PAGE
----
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Agriculture secretary presses NC to support trade
Agriculture Secretary Tom Vilsack is touting the benefits of trade in North Carolina as he makes the rounds promoting a White House push for more authority in negotiating trade agreements. North Carolina agriculture exports exceed $3.7 billion, according to the USDA. Forty-one percent of all agriculture sales in North Carolina are tied to exports and more than 25,000 N.C. jobs are dependent on those trade opportunities, Vilsack said. Charlotte Observer
Submitted 2 days ago

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Who Gets Jobs in North Carolina?
Interpreting the ups and downs of the labor market often requires understanding concepts that are surprisingly complex. For example, it is easy to imagine that our labor pool consists of two distinct groups — unemployed persons looking for jobs and employed persons working for a living. Many scholarly models of labor market activity operate according to this simple assumption, and certain workforce development programs focus their efforts on unemployment insurance (UI) recipients, who are (by definition) unemployed job seekers. NC Commerce
Submitted 2 days ago

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Experts: Bioenergy industry has potential to bring jobs to North Carolina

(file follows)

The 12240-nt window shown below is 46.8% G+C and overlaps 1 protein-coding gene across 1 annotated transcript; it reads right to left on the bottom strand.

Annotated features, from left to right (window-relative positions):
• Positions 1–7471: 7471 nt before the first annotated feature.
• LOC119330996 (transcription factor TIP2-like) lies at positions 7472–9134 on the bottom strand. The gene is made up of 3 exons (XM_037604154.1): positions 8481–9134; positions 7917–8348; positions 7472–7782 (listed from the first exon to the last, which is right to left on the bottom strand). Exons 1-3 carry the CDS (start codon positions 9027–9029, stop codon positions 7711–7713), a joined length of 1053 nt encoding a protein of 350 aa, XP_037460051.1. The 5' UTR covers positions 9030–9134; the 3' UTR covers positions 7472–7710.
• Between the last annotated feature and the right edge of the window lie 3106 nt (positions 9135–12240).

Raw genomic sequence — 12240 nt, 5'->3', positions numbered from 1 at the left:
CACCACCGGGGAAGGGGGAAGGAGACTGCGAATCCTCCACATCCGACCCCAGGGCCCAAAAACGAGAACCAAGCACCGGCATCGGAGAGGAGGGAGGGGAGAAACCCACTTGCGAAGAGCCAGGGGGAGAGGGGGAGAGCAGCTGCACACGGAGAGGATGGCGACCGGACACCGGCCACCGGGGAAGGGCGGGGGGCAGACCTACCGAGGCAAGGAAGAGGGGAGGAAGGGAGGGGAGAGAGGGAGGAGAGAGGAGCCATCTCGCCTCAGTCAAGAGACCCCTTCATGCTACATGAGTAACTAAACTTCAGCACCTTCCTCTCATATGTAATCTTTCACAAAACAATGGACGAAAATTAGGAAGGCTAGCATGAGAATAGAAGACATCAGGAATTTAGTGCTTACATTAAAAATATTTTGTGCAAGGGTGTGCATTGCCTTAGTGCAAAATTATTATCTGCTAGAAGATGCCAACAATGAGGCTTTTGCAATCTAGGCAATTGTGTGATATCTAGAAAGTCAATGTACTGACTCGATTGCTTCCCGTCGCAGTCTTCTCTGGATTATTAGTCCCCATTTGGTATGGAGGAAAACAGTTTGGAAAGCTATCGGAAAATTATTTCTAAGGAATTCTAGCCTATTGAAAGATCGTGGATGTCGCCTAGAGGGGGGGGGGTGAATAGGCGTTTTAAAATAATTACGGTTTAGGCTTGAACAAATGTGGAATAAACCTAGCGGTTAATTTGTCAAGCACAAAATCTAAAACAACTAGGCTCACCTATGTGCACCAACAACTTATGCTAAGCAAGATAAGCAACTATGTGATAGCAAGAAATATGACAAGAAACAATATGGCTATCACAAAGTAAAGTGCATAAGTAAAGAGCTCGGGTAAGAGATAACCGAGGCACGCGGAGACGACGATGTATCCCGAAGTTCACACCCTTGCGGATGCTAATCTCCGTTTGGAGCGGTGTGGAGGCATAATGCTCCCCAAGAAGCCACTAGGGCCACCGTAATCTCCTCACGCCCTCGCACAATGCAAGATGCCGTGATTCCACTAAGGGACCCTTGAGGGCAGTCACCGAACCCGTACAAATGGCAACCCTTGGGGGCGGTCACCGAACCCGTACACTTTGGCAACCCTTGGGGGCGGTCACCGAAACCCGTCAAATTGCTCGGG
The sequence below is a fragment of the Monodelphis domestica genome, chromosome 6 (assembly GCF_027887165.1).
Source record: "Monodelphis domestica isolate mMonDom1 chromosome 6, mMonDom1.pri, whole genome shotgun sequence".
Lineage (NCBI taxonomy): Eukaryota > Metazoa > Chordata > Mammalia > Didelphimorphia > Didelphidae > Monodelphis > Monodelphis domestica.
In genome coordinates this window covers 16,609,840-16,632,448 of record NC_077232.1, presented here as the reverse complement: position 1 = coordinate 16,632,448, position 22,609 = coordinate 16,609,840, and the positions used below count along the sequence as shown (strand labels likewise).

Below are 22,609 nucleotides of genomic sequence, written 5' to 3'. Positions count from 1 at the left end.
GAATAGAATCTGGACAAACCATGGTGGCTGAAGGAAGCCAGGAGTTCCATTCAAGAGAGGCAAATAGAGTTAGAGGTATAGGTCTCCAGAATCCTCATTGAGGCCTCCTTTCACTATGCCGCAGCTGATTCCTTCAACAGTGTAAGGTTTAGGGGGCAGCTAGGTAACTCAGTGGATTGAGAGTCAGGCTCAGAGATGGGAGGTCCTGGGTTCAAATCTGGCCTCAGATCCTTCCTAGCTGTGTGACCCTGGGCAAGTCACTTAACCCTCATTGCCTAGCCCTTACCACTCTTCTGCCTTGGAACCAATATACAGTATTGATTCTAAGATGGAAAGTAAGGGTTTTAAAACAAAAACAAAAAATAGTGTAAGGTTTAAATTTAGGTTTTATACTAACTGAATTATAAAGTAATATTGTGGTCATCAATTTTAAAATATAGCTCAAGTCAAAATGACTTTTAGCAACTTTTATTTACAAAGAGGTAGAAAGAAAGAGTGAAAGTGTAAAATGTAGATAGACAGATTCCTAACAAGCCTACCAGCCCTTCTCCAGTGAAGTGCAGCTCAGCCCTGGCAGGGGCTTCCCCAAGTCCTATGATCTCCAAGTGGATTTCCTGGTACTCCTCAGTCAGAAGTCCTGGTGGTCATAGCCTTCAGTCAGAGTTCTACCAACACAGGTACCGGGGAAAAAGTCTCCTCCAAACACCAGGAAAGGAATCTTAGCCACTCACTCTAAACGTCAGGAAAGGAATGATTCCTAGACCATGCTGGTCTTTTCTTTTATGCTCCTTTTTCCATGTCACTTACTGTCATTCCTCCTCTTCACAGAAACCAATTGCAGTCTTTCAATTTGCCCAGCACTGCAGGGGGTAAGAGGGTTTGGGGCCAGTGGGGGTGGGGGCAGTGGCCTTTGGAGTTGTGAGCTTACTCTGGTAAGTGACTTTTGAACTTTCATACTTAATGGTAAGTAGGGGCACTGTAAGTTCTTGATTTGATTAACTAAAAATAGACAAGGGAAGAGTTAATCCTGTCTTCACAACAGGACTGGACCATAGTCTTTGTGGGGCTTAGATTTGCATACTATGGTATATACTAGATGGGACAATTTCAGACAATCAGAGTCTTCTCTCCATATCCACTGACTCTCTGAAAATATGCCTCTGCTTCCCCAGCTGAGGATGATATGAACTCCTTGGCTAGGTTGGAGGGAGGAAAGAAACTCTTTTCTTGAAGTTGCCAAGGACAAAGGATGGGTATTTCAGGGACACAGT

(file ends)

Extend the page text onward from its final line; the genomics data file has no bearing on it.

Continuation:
With crude oil prices hovering around $60 per barrel, policymakers may not feel as much pressure to embrace renewable forms of energy. But bioenergy experts say it would be a mistake for North Carolina to step back from efforts to expand its bioenergy market. Triangle Business Journal
Submitted 2 days ago

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Fears Of Contamination Confirmed, North Carolina Residents Warned Not To Drink Their Water
Sherry Gobble has been wary of drinking the tap water in her neighborhood for more than a year. “I feel like I’ve become very suspicious of all water,” she told ThinkProgress in November. “When I go to a friend’s house, and they offer coffee or tea, I don’t drink it because I don’t know where it came from.” Think Progress
Submitted 2 days ago

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Aston Martin Reportedly Considering U.S. for SUV Plant